Abstract expressionism/Related Articles
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- New York School abstract expressionism : Started in New York City. It was the dominant movement in American painting in the late 1940s and the 1950s, characterized by a desire to convey powerful emotions through the sensuous qualities of paint, often on canvases of huge size.
- : The American painter discovered a new function for art as the action that belonged to himself 
- Abstract impressionism : A tendency of the avant–garde, first appearing at the end of World War II, that transposed nature into its purely plastic values (lines and color). The artwork is characterized by the search for a vibrant, chromatic atmosphere, bringing them close to the impressionistic tradition.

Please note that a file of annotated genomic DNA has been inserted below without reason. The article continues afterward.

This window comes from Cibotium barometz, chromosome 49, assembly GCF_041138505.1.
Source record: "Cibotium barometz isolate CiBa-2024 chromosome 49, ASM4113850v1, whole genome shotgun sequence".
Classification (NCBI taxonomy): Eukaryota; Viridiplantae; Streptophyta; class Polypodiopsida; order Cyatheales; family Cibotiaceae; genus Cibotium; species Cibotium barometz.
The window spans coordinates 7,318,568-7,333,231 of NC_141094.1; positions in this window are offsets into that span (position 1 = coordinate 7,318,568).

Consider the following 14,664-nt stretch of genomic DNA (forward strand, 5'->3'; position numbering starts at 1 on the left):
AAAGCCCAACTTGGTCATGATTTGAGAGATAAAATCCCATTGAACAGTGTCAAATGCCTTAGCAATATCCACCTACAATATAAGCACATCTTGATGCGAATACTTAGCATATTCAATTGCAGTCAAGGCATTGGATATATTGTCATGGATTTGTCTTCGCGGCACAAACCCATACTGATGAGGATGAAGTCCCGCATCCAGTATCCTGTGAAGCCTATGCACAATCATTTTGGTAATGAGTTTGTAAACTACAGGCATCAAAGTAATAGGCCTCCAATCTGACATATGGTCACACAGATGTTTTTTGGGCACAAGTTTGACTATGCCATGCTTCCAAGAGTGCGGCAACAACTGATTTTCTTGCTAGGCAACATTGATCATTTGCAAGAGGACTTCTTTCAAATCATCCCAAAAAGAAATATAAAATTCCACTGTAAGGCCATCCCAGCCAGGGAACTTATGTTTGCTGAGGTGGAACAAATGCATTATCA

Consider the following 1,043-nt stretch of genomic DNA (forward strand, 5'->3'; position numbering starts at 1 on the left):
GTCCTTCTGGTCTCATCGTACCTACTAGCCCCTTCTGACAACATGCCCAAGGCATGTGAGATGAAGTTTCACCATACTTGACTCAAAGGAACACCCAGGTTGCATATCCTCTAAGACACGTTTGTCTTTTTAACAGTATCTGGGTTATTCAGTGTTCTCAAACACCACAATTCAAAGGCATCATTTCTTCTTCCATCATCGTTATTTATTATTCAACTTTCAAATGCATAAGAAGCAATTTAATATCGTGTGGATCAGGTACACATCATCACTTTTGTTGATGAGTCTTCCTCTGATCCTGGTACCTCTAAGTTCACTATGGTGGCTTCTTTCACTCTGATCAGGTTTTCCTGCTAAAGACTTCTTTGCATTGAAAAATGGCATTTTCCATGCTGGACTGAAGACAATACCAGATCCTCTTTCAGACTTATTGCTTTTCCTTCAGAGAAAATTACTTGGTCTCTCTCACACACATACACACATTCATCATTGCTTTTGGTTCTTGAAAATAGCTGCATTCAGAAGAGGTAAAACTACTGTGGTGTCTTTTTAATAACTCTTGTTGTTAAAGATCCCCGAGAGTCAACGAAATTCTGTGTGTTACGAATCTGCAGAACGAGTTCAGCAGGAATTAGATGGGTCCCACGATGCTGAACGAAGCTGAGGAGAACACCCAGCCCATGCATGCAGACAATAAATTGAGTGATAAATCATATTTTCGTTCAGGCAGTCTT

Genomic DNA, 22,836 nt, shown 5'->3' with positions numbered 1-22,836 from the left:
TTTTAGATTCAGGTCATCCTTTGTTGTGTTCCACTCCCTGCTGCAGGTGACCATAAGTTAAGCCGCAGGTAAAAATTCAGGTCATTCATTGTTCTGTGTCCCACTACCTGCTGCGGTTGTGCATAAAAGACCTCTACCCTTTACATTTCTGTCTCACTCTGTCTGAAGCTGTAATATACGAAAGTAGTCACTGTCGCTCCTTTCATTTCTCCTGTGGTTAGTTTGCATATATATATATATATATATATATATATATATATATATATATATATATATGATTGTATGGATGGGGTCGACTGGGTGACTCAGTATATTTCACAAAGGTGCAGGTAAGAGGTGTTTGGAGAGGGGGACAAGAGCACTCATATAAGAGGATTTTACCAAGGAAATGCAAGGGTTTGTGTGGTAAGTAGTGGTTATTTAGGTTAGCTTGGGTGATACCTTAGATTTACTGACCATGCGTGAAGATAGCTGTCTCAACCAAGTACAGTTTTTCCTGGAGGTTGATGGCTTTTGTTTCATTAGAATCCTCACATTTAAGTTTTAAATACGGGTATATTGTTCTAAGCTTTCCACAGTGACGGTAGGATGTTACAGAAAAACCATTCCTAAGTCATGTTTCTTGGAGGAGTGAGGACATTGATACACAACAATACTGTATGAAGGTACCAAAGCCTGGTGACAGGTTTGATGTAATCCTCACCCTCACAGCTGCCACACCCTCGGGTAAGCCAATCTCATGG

- Albert Kotin : (1907-1980) An early member of the New York School of Abstract Expressionist Artists. New York School Abstract Expressionism— represented by Jackson Pollock, Willem De Kooning, Franz Kline, and others— became the leading art movement of the postwar area.